"Socialism is a philosophy of failure, the creed of ignorance, and the gospel of envy, its inherent virtue is the equal sharing of misery" Winston Churchill. The clear message in this compelling film is that the parents are just as mentally disturbed as the children, no wonder their children turn out to be what they are, a reflection! I must say this reminds me of a memorable Laurel and Hardy 25 short film: "Me and My Pal". While the focus is on petty differences and everyone's curiousity over a jigsaw puzzle, Hardy's life collapses around him. The invited couple, make several attempts to leave, which is funny in itself. My opinion changed over which one's i liked, i changed sides, regularly. At first Christoph Waltz (Inglourious Basterds) who is brilliant in this appeared to be the less likeable character but that changed as each person lost it, and Waltz-Waltzed it, as the others became Brahms and Lizst. Winslet who i adore visually is at most a methodical actor (in my opinion) who spends each film in the vain attempt at "getting an oscar", trying too hard-you can tell she is acting, unfortunately. This is a fascinating film, engrossing, psychologically stimulating. Maybe, it would have been interesting if the sons got involved in the argument but that would have turned it into Carnage.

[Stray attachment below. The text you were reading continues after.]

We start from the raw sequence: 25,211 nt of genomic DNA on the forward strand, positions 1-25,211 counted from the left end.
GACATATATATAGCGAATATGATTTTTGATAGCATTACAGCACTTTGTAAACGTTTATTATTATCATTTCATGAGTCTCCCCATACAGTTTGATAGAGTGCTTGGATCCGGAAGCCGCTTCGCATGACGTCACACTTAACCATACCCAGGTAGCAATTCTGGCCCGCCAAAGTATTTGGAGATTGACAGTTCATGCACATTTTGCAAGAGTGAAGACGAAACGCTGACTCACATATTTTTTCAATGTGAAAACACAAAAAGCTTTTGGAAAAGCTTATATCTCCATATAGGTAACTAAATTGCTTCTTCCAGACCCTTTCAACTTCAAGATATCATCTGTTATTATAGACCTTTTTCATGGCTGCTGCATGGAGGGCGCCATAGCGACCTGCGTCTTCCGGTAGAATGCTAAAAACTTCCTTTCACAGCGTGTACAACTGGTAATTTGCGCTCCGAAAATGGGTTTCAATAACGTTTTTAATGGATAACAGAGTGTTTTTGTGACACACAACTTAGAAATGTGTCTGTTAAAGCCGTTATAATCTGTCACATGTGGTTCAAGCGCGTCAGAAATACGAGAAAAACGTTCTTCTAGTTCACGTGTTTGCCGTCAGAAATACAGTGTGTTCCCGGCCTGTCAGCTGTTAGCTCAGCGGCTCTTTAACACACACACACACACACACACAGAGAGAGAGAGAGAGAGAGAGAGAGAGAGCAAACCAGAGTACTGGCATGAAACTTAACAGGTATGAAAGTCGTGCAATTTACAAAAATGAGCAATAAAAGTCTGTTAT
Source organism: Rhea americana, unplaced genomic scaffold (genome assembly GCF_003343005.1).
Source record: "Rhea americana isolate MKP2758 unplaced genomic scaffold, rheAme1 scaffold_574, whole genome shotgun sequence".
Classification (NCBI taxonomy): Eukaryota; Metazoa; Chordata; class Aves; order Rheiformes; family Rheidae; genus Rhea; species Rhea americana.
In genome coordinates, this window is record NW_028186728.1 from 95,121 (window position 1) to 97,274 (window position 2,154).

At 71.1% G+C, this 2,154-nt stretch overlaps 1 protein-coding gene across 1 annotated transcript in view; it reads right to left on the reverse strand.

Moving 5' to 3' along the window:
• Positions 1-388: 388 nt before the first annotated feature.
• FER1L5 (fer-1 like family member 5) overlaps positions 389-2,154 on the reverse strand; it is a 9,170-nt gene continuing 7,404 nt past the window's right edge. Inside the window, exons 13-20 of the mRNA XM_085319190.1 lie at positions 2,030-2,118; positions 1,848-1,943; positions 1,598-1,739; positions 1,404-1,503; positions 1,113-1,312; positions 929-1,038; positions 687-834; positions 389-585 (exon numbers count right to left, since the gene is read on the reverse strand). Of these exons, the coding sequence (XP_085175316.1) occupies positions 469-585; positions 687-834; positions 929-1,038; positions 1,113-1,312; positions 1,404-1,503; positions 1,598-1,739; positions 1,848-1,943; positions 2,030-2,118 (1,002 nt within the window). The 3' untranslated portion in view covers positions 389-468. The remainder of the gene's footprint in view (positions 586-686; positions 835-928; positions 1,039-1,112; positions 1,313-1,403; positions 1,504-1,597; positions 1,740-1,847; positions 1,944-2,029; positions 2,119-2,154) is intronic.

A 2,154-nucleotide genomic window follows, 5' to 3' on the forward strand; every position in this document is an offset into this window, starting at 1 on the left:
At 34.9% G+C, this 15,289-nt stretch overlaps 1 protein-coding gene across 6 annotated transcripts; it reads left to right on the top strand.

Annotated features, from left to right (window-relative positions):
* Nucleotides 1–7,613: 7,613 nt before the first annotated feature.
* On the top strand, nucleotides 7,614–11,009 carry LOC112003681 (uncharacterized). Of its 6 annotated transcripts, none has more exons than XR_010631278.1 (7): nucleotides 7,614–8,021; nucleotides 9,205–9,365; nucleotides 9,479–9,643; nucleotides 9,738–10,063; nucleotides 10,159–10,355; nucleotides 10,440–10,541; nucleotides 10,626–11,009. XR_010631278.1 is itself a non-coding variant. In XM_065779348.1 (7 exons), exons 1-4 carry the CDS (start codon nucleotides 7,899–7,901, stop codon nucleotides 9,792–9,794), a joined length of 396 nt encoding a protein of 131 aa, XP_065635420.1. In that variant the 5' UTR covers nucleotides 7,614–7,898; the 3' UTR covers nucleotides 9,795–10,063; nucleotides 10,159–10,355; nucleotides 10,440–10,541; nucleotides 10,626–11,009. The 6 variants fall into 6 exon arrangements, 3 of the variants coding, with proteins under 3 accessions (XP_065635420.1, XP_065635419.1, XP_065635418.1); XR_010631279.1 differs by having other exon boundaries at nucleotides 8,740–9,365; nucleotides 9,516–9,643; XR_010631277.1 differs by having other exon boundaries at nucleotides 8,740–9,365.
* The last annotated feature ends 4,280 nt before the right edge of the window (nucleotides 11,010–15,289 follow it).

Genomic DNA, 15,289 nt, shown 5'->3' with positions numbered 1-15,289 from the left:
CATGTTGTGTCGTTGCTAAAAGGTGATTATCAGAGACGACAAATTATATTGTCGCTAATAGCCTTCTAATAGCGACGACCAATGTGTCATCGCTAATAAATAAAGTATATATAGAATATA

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9 of 10 people found the following review helpful By ziggy_fan TOP 500 REVIEWERVINE VOICE on 5 Jan. 2013
Format: DVD Verified Purchase
This is one of those rare films that leaves you open mouthed and scared and you might want to grab a cushion and watch peaking from behind it, not because it is horror gore, but because it's social awkwardness galore! The dialogue is utterly incisive, and the acting goes without saying: entirely well judged. What is brilliant about the scenario is that from one moment to another you find yourself liking and disliking all of them at some point, but most of all you think "why did you ever decide to get together in this situation". You laugh at them but also empathise. It does poke fun at the entire spectrum of the civilised veneer of particularly the modern middle class, those who struggle with all the same problems of life regardless of how much money or successful you are, but when it all boils down it's basically carnage!

If you are in any way shy of socially difficult situations, this movie is uncomfortable viewing, but stick with it, it is strangely also affirming.

4 starts rather than 5 because there were one or two bits where I was left wanting to see even less restraint, and that's coming from me: a person who hates socially awkward situations!